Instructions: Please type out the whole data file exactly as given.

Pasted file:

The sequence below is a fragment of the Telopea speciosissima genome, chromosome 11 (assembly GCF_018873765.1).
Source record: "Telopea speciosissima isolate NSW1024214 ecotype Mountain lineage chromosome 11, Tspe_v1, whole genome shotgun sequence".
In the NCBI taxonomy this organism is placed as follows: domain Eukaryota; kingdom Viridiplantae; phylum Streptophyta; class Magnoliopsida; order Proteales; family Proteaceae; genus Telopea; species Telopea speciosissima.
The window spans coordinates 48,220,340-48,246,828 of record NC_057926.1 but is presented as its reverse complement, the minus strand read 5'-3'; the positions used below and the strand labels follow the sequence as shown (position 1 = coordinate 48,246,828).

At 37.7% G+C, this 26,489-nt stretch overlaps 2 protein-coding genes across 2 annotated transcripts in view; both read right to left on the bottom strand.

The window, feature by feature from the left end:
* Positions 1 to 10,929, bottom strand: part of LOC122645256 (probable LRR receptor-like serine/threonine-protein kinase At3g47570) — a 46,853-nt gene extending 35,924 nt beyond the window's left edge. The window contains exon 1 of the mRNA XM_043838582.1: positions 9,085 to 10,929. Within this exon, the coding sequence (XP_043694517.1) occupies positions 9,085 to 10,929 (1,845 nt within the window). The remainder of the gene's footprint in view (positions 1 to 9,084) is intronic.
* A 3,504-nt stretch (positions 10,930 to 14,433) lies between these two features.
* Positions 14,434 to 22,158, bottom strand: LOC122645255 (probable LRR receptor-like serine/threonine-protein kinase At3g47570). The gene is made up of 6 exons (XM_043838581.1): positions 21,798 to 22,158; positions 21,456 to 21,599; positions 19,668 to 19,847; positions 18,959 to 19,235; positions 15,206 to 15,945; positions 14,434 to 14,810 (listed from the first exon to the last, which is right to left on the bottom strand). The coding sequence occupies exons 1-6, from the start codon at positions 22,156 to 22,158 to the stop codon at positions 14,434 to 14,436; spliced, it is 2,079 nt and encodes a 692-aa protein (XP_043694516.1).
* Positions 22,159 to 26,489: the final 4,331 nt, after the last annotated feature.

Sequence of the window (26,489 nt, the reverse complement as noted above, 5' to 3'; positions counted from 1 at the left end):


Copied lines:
The sequence below is a fragment of the Telopea speciosissima genome, chromosome 11 (assembly GCF_018873765.1).
Source record: "Telopea speciosissima isolate NSW1024214 ecotype Mountain lineage chromosome 11, Tspe_v1, whole genome shotgun sequence".
In the NCBI taxonomy this organism is placed as follows: domain Eukaryota; kingdom Viridiplantae; phylum Streptophyta; class Magnoliopsida; order Proteales; family Proteaceae; genus Telopea; species Telopea speciosissima.
The window spans coordinates 48,220,340-48,246,828 of record NC_057926.1 but is presented as its reverse complement, the minus strand read 5'-3'; the positions used below and the strand labels follow the sequence as shown (position 1 = coordinate 48,246,828).

At 37.7% G+C, this 26,489-nt stretch overlaps 2 protein-coding genes across 2 annotated transcripts in view; both read right to left on the bottom strand.

The window, feature by feature from the left end:
* Positions 1 to 10,929, bottom strand: part of LOC122645256 (probable LRR receptor-like serine/threonine-protein kinase At3g47570) — a 46,853-nt gene extending 35,924 nt beyond the window's left edge. The window contains exon 1 of the mRNA XM_043838582.1: positions 9,085 to 10,929. Within this exon, the coding sequence (XP_043694517.1) occupies positions 9,085 to 10,929 (1,845 nt within the window). The remainder of the gene's footprint in view (positions 1 to 9,084) is intronic.
* A 3,504-nt stretch (positions 10,930 to 14,433) lies between these two features.
* Positions 14,434 to 22,158, bottom strand: LOC122645255 (probable LRR receptor-like serine/threonine-protein kinase At3g47570). The gene is made up of 6 exons (XM_043838581.1): positions 21,798 to 22,158; positions 21,456 to 21,599; positions 19,668 to 19,847; positions 18,959 to 19,235; positions 15,206 to 15,945; positions 14,434 to 14,810 (listed from the first exon to the last, which is right to left on the bottom strand). The coding sequence occupies exons 1-6, from the start codon at positions 22,156 to 22,158 to the stop codon at positions 14,434 to 14,436; spliced, it is 2,079 nt and encodes a 692-aa protein (XP_043694516.1).
* Positions 22,159 to 26,489: the final 4,331 nt, after the last annotated feature.

Sequence of the window (26,489 nt, the reverse complement as noted above, 5' to 3'; positions counted from 1 at the left end):